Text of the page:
Thursday, June 12, 2008

Gibbons Gets His Chance

One day after his desperate plea for a job went public, Jay Gibbons is poised to sign a professional contract:
Gibbons says he expects to sign with a team in the independent Atlantic League and be back in uniform within days, The Baltimore Sun reported. The outfielder, who was named in the Mitchell report and acknowledged using human growth hormone, had been without a job since he was released by the Orioles a the end of training camp.

"I want to continue my career and start over," Gibbons said, according to the report. "This is an opportunity, and that is all I have been looking for."
I guess we'll soon see if, as he claims, his best baseball is ahead of him.


Alex said...

I don't know anything about this Atlantic League, but I can't imagine it's got much more talent than the low minors. Gibbons has very recently been a moderately productive major leaguer. If he's serious about coming back, shouldn't he annihilate the independent leagues? I wonder, though, if he'll actually have some trouble adjusting to playing with talent so far below him. That doesn't make any sense at all, does it?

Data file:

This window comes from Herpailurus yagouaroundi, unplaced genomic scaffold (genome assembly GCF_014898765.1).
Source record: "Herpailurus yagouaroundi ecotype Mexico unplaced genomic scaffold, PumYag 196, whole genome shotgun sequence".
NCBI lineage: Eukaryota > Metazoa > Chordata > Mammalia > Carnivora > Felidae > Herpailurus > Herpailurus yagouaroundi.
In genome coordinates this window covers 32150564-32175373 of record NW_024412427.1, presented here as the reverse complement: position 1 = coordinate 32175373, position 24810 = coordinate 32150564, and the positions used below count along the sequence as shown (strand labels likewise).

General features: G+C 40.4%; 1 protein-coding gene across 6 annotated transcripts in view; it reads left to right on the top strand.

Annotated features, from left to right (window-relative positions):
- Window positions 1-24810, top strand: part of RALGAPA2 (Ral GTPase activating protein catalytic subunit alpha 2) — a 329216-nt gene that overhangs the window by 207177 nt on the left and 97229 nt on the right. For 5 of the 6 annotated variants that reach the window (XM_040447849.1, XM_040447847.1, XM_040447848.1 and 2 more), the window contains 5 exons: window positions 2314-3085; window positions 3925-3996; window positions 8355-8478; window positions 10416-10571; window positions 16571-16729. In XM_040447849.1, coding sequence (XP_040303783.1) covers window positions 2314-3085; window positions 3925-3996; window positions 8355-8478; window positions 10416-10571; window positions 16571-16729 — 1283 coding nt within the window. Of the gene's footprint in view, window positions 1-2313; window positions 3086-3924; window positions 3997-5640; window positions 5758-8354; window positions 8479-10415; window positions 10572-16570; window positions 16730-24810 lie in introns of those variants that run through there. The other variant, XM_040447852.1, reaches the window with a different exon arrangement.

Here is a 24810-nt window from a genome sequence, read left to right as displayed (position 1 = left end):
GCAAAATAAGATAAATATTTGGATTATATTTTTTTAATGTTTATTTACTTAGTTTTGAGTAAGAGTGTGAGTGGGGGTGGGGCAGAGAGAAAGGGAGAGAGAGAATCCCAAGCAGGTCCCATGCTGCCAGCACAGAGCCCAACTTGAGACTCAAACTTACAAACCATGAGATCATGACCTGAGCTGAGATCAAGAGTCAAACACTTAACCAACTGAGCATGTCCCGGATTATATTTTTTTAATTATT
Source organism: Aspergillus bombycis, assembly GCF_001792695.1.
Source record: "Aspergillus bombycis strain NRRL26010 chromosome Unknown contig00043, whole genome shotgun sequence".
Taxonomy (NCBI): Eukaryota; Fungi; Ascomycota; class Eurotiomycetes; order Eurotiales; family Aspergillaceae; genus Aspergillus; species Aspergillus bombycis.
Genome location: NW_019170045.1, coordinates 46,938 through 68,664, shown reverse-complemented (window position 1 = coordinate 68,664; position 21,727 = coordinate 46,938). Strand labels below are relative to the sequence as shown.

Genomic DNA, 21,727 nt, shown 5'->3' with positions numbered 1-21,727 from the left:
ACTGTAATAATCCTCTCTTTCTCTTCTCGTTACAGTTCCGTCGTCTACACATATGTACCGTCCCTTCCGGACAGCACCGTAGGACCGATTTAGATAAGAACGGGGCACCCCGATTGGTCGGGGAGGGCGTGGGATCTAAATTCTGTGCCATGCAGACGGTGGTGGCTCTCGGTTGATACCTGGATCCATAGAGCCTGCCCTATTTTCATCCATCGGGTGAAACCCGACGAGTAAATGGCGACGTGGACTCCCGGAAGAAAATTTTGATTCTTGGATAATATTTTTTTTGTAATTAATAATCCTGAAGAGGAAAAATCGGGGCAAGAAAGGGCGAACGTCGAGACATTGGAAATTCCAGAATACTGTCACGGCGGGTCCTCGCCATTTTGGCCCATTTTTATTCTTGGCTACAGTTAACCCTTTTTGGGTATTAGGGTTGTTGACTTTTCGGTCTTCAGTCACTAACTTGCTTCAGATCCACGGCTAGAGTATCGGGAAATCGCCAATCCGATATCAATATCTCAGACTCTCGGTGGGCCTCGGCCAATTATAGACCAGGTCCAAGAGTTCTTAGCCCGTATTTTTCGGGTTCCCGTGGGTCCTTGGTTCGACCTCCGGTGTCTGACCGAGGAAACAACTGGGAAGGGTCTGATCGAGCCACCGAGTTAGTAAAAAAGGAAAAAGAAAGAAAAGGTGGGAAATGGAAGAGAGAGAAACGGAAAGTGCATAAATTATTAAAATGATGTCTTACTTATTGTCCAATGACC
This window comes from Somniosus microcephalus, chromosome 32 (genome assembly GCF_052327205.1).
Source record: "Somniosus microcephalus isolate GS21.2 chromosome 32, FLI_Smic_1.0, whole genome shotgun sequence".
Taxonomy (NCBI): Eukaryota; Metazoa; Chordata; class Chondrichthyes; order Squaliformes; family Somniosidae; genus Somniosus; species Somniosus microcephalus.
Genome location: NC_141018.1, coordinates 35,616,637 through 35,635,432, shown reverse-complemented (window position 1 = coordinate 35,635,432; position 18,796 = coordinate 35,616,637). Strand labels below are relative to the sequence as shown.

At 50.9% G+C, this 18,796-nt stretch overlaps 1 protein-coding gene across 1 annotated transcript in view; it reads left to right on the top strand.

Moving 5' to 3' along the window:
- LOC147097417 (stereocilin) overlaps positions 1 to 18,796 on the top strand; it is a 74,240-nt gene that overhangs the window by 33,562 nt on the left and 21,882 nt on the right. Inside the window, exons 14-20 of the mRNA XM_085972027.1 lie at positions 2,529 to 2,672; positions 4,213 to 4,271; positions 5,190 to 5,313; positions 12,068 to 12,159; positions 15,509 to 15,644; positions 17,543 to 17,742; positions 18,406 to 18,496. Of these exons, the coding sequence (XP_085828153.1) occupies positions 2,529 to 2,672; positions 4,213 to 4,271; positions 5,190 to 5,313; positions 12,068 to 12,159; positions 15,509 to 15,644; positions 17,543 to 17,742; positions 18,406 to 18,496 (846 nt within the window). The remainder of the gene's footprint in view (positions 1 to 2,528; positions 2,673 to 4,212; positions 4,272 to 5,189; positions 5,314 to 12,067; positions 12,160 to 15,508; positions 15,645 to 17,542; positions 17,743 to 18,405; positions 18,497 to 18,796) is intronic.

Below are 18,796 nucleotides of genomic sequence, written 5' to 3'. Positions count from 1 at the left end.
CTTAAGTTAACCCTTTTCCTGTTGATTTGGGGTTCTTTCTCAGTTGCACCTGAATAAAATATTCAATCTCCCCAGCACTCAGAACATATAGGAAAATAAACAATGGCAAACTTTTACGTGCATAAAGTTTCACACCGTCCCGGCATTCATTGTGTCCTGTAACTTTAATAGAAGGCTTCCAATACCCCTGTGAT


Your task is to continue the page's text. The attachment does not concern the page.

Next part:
Pete Toms said...

I'm a day late, but...

Alex, you are misinformed about the Atlantic League. The AL is easily the best of the independent leagues and would be the nearest thing to AAA outside of AAA. Check out the rosters and transactions for the AL and you'll find a LOT of guys who were VERY recently in AAA or even MLB. Within the past week the Braves picked up Brian Lawrence and the Red Sox Dave Gassner out of the AL. They play a 140 game schedule now.

As for the rest of the Indy Leagues, yes certainly more akin to low minors. My city ( Ottawa ) is home to CanAm League (indy) this season after 15 years as a AAA city. Most of the guys in this league are recently released from low minors or were never signed after college. This league plays 94 games which is much, much more typical of indy leagues.

I read in BA last year that more than 100 ( IIRC ) players were signed out of indy leagues last season by big league clubs. There are success stories ( George Sherrill i.e. ) but overwhelmingly these guys are signed to be "organizational" players.

I'm happy to have indy ball here though, it's better than no ball at all and my boys ( 7 & 5 ) think it's a big deal.